By: Sharon Franklin

New York Times Reporter, Erica L. Green recently reported on November 6, 2019 that Flint’s Children Suffer in Class After Years of Drinking the Lead-Poisoned WaterShe reported that Angy Keelin’s son Averey, was exposed to lead, and had to repeat kindergarten, and Ms. Keelin now fears a Michigan law that calls for students to repeat third grade if they are more than one grade level behind in reading. She stated “I don’t want him to be continuously held back.”   Ms. Keelin says that she wanted to stay in Flint Community Schools, where her blind son, was progressing in a program for visually impaired students, but then it ended abruptly and she was forced to follow the program 10 miles from her home to Genesee County.

llllll

Ms. Green reported, that now, five years after the Flint, Michigan Water Crisis the city’s lead crisis has migrated from its homes to its schools, where neurological and behavioral problems — real or feared — are threatening to overwhelm the education system.

Nearly, 30,000 of Flint Michigan school children have been exposed to a neurotoxin known to have detrimental effects on children’s developing brains and nervous systems.  Katherine Burrell, Neurodevelopmental Center of Excellence Associate Director said the percentage of the city’s students who qualify for special education services has nearly doubled, to 28 percent, from 15 percent the year the lead crisis began, and the city’s screening center has received more than 1,300 referrals since December 2018.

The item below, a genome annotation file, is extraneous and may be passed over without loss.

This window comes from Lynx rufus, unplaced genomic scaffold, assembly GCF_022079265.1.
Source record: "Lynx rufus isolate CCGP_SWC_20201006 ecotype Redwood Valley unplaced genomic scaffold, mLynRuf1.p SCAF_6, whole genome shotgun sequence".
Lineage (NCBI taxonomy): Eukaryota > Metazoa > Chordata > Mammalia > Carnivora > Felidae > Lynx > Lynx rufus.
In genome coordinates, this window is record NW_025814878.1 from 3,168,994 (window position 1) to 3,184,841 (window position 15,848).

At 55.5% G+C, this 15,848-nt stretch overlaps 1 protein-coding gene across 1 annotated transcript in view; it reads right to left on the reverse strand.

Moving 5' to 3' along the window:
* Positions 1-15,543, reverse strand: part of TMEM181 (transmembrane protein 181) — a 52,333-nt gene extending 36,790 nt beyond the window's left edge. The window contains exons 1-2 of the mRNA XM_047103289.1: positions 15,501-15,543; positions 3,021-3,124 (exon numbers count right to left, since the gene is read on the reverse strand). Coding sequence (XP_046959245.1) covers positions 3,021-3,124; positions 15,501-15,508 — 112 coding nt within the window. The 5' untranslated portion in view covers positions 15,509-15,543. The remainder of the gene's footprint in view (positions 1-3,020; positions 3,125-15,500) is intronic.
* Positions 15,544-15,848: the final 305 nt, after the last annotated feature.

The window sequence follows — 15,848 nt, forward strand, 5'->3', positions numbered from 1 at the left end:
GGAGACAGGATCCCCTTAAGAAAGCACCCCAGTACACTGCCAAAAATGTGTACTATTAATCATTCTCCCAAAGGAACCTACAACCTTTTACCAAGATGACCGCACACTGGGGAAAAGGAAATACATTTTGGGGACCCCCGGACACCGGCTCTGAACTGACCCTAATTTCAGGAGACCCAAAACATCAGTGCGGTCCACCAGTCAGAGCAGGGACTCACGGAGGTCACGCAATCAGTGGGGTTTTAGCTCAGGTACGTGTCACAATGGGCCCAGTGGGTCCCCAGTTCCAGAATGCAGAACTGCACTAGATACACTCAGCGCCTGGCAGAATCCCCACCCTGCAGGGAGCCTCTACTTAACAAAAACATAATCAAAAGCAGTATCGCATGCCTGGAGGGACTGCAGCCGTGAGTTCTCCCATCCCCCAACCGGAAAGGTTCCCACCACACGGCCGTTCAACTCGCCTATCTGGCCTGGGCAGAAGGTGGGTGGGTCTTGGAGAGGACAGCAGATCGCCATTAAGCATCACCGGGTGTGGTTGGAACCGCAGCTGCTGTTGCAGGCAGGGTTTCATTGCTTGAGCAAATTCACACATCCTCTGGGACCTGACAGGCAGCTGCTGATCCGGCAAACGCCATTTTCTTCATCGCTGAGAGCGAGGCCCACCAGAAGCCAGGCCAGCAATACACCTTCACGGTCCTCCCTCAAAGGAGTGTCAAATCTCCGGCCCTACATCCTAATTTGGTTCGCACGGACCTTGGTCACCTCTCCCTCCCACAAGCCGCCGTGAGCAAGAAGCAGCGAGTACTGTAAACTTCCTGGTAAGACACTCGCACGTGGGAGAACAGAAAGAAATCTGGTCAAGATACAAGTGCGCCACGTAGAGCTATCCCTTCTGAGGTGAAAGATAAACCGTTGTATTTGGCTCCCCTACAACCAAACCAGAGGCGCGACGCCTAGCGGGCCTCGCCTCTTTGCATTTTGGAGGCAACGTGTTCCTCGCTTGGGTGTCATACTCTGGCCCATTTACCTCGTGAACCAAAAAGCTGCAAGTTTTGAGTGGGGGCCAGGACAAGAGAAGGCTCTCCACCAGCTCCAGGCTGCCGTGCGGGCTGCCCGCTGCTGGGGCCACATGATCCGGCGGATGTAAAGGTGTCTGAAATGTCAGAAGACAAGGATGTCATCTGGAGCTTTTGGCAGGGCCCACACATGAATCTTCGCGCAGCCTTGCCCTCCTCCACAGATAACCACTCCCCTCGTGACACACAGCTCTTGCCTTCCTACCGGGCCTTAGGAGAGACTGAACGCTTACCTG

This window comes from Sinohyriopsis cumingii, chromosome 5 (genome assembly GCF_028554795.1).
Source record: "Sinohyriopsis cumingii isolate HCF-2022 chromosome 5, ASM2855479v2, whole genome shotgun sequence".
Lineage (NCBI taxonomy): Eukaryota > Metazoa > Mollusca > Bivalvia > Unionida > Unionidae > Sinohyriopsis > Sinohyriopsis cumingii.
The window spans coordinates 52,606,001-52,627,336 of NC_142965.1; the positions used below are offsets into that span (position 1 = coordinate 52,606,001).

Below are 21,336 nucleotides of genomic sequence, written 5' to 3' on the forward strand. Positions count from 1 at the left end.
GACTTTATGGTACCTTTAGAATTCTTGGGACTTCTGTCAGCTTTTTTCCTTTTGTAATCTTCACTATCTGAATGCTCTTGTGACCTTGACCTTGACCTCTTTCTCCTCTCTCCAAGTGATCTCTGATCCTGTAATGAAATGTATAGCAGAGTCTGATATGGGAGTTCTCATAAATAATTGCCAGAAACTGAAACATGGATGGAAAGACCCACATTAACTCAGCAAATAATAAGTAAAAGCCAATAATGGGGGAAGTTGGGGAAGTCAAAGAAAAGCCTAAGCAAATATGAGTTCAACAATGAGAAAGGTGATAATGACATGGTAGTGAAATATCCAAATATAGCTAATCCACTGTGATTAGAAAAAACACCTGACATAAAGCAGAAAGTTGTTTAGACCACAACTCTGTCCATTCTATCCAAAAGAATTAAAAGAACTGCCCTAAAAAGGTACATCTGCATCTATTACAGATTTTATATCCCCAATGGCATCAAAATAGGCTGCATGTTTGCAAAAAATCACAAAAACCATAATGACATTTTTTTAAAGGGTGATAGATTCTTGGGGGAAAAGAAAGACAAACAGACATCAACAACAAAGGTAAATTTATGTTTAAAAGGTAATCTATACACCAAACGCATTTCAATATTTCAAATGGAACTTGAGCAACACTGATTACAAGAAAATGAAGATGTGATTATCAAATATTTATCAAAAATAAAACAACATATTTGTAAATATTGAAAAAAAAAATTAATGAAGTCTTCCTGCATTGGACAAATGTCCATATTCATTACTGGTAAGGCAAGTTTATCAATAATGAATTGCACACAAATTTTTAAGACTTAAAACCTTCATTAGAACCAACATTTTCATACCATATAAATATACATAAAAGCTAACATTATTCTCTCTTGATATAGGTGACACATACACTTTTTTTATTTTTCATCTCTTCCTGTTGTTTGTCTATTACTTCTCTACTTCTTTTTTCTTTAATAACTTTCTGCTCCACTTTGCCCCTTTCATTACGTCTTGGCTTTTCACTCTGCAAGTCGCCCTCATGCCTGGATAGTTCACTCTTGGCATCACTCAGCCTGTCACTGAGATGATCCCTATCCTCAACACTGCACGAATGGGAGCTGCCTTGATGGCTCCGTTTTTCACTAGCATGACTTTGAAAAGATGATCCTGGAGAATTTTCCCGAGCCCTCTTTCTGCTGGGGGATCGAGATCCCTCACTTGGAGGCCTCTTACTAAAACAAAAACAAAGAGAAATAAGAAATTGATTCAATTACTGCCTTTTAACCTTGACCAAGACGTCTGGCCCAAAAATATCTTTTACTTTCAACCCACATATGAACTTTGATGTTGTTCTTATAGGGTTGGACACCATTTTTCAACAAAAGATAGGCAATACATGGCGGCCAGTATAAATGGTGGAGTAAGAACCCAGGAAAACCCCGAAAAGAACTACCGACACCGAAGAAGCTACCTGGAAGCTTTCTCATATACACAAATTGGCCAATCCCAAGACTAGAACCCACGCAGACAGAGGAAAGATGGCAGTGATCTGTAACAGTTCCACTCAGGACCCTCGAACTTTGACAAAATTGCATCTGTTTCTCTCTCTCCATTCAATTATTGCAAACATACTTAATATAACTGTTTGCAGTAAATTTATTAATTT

For other Flint parents, there is consolation, because they have the opportunity to send their children to Educare a 36,000-square-foot early childhood center, which opened in December 2017.  It is funded largely by private money in response to the Flint Water crisis.  It serves 220 students ages 0 to 5 years with lead exposures.  Educare is part of a national network that uses research into early childhood education, brain development and the achievement gap between rich and poor to shape its approach.

Today, Pediatrician, Dr. Mona Hanna-Attisha remains optimistic.  She is the doctor who used science to prove Flint kids were exposed to lead in 2015, when she went public with her research.  She says that because of the Flint Water crisis, the fallout has created a road map to assist other cities like Newark, New Jersey that are experiencing a similar crisis.  Dr. Hanna-Attisha further stated  “We’re leaning on the science of trauma and resilience,”… “because kids across this country are waking up to the same nightmare.”  She went on to say that “toxicity” existed here long before the water crisis.

 

Photo Credit: Brittany Greeson for The New York Times